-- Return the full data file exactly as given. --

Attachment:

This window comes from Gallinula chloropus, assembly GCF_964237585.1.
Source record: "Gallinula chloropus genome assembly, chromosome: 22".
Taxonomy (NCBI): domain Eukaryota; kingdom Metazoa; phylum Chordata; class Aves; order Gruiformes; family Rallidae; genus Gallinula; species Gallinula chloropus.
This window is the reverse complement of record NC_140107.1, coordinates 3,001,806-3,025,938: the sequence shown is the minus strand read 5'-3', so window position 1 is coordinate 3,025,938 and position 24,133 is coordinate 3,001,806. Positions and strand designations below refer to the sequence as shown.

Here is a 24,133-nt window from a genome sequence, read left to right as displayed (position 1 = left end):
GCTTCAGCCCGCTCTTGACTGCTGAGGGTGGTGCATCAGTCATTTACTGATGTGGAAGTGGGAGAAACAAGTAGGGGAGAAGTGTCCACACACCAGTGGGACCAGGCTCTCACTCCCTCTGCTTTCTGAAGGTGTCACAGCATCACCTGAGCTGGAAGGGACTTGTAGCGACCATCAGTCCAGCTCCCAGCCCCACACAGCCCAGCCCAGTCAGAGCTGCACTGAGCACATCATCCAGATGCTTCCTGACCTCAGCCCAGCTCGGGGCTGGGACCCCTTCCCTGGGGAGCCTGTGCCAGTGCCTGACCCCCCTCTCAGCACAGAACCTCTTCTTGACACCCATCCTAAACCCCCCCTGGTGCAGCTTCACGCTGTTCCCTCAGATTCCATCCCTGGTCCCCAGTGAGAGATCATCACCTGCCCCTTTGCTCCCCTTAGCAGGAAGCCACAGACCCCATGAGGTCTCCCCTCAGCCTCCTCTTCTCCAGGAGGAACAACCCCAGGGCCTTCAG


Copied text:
This window comes from Gallinula chloropus, assembly GCF_964237585.1.
Source record: "Gallinula chloropus genome assembly, chromosome: 22".
Taxonomy (NCBI): domain Eukaryota; kingdom Metazoa; phylum Chordata; class Aves; order Gruiformes; family Rallidae; genus Gallinula; species Gallinula chloropus.
This window is the reverse complement of record NC_140107.1, coordinates 3,001,806-3,025,938: the sequence shown is the minus strand read 5'-3', so window position 1 is coordinate 3,025,938 and position 24,133 is coordinate 3,001,806. Positions and strand designations below refer to the sequence as shown.

Here is a 24,133-nt window from a genome sequence, read left to right as displayed (position 1 = left end):
GCTTCAGCCCGCTCTTGACTGCTGAGGGTGGTGCATCAGTCATTTACTGATGTGGAAGTGGGAGAAACAAGTAGGGGAGAAGTGTCCACACACCAGTGGGACCAGGCTCTCACTCCCTCTGCTTTCTGAAGGTGTCACAGCATCACCTGAGCTGGAAGGGACTTGTAGCGACCATCAGTCCAGCTCCCAGCCCCACACAGCCCAGCCCAGTCAGAGCTGCACTGAGCACATCATCCAGATGCTTCCTGACCTCAGCCCAGCTCGGGGCTGGGACCCCTTCCCTGGGGAGCCTGTGCCAGTGCCTGACCCCCCTCTCAGCACAGAACCTCTTCTTGACACCCATCCTAAACCCCCCCTGGTGCAGCTTCACGCTGTTCCCTCAGATTCCATCCCTGGTCCCCAGTGAGAGATCATCACCTGCCCCTTTGCTCCCCTTAGCAGGAAGCCACAGACCCCATGAGGTCTCCCCTCAGCCTCCTCTTCTCCAGGAGGAACAACCCCAGGGCCTTCAG